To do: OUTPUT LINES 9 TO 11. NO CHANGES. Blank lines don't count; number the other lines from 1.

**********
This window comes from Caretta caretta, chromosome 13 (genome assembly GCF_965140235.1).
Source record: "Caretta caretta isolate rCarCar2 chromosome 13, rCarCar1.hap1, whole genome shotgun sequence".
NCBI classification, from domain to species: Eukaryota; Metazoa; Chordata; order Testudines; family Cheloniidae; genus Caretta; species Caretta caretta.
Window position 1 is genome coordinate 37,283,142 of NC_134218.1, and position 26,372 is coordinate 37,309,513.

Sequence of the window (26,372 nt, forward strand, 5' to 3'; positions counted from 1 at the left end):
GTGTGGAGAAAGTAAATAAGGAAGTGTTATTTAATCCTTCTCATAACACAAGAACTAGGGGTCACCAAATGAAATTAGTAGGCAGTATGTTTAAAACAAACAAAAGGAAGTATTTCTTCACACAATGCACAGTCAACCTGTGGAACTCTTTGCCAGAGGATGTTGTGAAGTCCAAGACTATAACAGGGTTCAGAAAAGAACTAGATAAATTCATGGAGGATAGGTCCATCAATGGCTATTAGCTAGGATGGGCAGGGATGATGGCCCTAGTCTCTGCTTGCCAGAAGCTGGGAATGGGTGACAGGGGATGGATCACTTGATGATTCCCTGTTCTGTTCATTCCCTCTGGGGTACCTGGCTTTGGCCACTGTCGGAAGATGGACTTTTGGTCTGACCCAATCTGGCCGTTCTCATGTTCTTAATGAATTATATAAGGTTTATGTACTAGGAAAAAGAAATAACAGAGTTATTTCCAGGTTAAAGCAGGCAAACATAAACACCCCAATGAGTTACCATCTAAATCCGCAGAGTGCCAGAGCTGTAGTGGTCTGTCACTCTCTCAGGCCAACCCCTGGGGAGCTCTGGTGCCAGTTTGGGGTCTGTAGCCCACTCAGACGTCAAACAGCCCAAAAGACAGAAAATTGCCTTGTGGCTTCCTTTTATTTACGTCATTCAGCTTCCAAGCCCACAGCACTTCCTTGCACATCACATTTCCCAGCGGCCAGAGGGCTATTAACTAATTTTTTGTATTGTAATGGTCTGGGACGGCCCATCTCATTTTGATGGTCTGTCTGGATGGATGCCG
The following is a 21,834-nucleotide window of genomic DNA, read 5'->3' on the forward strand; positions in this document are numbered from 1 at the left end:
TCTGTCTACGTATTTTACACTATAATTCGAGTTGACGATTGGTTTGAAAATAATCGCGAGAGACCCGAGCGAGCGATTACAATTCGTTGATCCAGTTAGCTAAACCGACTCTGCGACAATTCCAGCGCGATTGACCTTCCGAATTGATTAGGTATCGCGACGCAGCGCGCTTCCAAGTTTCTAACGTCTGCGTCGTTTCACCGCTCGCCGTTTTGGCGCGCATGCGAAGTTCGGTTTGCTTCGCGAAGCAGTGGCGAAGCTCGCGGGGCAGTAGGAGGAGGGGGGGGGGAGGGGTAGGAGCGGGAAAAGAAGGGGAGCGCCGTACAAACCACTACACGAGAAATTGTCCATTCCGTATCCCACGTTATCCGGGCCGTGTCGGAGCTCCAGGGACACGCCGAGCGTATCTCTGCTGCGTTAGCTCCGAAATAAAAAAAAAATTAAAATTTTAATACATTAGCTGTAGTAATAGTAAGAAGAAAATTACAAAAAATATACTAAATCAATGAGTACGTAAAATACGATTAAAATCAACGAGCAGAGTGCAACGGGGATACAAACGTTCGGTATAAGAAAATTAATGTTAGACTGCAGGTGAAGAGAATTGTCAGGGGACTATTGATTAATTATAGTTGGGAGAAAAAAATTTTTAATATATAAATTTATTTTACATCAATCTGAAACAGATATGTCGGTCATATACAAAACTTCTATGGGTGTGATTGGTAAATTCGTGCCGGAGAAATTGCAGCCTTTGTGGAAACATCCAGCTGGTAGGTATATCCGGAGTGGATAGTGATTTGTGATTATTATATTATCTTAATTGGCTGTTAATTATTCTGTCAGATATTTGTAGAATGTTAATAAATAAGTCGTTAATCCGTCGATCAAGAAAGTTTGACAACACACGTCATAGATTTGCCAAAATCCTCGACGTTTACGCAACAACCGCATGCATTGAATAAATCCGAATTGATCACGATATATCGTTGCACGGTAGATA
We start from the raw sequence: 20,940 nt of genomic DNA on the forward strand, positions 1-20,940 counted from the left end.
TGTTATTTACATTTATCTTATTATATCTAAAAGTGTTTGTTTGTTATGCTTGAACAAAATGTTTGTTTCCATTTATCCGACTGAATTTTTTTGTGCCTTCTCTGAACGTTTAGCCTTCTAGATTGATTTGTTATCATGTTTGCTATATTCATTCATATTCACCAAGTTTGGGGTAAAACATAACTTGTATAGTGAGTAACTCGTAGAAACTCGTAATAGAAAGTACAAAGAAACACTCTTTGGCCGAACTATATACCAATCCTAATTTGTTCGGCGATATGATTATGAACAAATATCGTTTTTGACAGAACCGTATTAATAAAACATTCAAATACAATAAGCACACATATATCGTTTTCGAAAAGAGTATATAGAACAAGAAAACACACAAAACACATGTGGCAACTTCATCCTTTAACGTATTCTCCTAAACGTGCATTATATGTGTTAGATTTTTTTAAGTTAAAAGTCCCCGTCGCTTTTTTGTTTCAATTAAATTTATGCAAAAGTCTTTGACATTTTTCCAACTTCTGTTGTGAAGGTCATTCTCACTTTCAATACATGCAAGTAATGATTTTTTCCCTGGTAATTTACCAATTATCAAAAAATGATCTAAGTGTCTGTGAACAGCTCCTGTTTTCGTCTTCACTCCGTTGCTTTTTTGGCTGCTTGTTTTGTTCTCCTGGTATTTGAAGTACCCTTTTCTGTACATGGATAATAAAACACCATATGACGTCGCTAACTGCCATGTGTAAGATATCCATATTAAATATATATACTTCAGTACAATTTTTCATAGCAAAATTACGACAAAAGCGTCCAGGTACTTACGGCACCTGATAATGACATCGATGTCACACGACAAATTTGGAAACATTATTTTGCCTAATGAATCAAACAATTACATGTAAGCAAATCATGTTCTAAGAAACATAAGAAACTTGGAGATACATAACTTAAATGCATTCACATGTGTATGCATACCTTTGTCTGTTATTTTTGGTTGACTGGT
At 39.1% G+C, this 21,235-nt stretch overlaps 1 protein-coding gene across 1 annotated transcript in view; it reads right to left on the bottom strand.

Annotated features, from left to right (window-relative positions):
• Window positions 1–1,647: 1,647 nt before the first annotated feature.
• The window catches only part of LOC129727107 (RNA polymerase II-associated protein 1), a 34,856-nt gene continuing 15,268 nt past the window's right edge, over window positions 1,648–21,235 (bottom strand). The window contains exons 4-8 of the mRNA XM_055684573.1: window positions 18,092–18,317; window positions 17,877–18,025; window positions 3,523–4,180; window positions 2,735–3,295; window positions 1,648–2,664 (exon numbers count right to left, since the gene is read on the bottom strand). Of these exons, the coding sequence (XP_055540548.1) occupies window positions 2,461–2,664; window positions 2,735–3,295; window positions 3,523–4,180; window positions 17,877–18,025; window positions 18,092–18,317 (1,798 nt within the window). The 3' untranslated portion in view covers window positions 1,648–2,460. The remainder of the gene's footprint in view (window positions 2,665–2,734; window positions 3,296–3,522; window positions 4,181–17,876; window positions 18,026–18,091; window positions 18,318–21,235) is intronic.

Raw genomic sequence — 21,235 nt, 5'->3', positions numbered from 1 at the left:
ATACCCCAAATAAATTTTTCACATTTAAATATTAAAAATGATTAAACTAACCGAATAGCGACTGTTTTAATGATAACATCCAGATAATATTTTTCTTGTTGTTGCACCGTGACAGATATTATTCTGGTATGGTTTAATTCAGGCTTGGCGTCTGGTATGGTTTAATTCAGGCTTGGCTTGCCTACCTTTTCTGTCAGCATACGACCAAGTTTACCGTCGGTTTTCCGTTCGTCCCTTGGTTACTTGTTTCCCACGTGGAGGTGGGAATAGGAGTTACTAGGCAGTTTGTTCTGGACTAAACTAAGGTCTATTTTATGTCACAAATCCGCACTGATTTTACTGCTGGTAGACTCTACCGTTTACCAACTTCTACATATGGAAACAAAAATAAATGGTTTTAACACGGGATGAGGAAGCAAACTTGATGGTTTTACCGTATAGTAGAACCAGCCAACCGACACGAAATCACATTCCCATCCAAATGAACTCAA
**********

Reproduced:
We start from the raw sequence: 20,940 nt of genomic DNA on the forward strand, positions 1-20,940 counted from the left end.
TGTTATTTACATTTATCTTATTATATCTAAAAGTGTTTGTTTGTTATGCTTGAACAAAATGTTTGTTTCCATTTATCCGACTGAATTTTTTTGTGCCTTCTCTGAACGTTTAGCCTTCTAGATTGATTTGTTATCATGTTTGCTATATTCATTCATATTCACCAAGTTTGGGGTAAAACATAACTTGTATAGTGAGTAACTCGTAGAAACTCGTAATAGAAAGTACAAAGAAACACTCTTTGGCCGAACTATATACCAATCCTAATTTGTTCGGCGATATGATTATGAACAAATATCGTTTTTGACAGAACCGTATTAATAAAACATTCAAATACAATAAGCACACATATATCGTTTTCGAAAAGAGTATATAGAACAAGAAAACACACAAAACACATGTGGCAACTTCATCCTTTAACGTATTCTCCTAAACGTGCATTATATGTGTTAGATTTTTTTAAGTTAAAAGTCCCCGTCGCTTTTTTGTTTCAATTAAATTTATGCAAAAGTCTTTGACATTTTTCCAACTTCTGTTGTGAAGGTCATTCTCACTTTCAATACATGCAAGTAATGATTTTTTCCCTGGTAATTTACCAATTATCAAAAAATGATCTAAGTGTCTGTGAACAGCTCCTGTTTTCGTCTTCACTCCGTTGCTTTTTTGGCTGCTTGTTTTGTTCTCCTGGTATTTGAAGTACCCTTTTCTGTACATGGATAATAAAACACCATATGACGTCGCTAACTGCCATGTGTAAGATATCCATATTAAATATATATACTTCAGTACAATTTTTCATAGCAAAATTACGACAAAAGCGTCCAGGTACTTACGGCACCTGATAATGACATCGATGTCACACGACAAATTTGGAAACATTATTTTGCCTAATGAATCAAACAATTACATGTAAGCAAATCATGTTCTAAGAAACATAAGAAACTTGGAGATACATAACTTAAATGCATTCACATGTGTATGCATACCTTTGTCTGTTATTTTTGGTTGACTGGT
At 39.1% G+C, this 21,235-nt stretch overlaps 1 protein-coding gene across 1 annotated transcript in view; it reads right to left on the bottom strand.